Home Prices Could Fall Faster, But It’s Up To Your Neighbors
Buyers waiting on the sidelines to purchase a home are waiting for two things to happen: A reduction in mortgage interest rates, and a reduction in home values.
While the Federal Reserve’s hikes to their Fed Funds rate will determine where interest rates go, the expected reduction in home values largely relies on their owners.
According to Kieran Clancy, senior US economist at Pantheon Macroeconomics, the rate of decrease in home values might accelerate if previously reticent sellers begin flooding the market with additional inventory in an effort to avoid further price declines.
Clancy emphasized that although home sales and construction have significantly changed to reflect the collapsed demand, home prices still have a long way to go.
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Home prices have just lately begun to trend downward on a monthly basis due to a lack of supply, Clancy said in a note, “but inventory is already creeping higher as many previously reluctant sellers start to worry that their home will fetch a much lower price if they continue to wait to sell.”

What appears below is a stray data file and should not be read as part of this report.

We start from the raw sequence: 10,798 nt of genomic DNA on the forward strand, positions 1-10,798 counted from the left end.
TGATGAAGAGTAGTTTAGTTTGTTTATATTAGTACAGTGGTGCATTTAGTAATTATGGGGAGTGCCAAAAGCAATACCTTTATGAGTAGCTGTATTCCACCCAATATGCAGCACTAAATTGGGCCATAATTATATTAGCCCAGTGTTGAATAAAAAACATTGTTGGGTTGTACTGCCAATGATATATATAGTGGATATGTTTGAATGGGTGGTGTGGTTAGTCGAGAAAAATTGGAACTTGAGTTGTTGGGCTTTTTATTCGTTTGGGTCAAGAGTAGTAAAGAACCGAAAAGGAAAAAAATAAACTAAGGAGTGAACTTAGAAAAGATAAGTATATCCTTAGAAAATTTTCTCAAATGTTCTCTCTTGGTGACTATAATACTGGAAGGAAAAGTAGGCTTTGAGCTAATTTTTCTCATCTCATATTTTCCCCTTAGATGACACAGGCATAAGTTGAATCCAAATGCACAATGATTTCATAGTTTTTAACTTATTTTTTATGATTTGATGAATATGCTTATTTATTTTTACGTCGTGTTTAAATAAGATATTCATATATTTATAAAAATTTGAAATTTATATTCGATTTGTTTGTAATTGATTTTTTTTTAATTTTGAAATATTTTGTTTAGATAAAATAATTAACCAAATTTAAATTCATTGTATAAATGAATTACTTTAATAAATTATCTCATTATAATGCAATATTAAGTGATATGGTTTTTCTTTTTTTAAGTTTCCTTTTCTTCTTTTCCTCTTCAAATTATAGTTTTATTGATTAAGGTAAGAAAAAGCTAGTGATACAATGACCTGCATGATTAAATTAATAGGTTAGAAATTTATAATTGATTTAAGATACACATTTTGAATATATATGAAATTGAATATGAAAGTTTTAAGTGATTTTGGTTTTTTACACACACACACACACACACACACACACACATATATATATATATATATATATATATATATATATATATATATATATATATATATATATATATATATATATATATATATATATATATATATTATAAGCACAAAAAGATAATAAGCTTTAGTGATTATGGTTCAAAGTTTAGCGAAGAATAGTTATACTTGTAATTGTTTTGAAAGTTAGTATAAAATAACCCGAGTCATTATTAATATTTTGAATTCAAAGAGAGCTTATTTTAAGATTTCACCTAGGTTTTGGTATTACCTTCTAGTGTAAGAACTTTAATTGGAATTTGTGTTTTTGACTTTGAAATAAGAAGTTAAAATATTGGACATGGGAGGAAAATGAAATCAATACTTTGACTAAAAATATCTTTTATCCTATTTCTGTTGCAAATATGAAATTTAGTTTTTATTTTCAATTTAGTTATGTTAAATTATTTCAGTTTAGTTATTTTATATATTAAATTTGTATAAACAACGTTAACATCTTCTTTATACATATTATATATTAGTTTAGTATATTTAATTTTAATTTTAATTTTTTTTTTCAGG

In October, the number of homes sold in the U.S. fell for the ninth consecutive month as purchasers withdrew from the market due to rising mortgage rates and high prices.
According to a National Association of Realtors survey, sales of existing homes were down in October compared to a year earlier and down 5.9% from September.
There were decreases in every region of the US both month over month and year over year.
That was the longest stretch of dropping sales ever recorded, dating back to 1999, and it continues a trend that started slowing in February.
Sales in October fell to their lowest level since May 2020, during the pandemic lockdowns, when the housing market was at a standstill. Apart from that, sales last month were the lowest since December 2011.
“That trickle of supply could quickly become a flood, though, increasing the speed — if not the ultimate depth — of the decline in home prices,” Clancy said. “We think prices need to drop by about 20% from their spring peaks in order to reach a sustainable level.”
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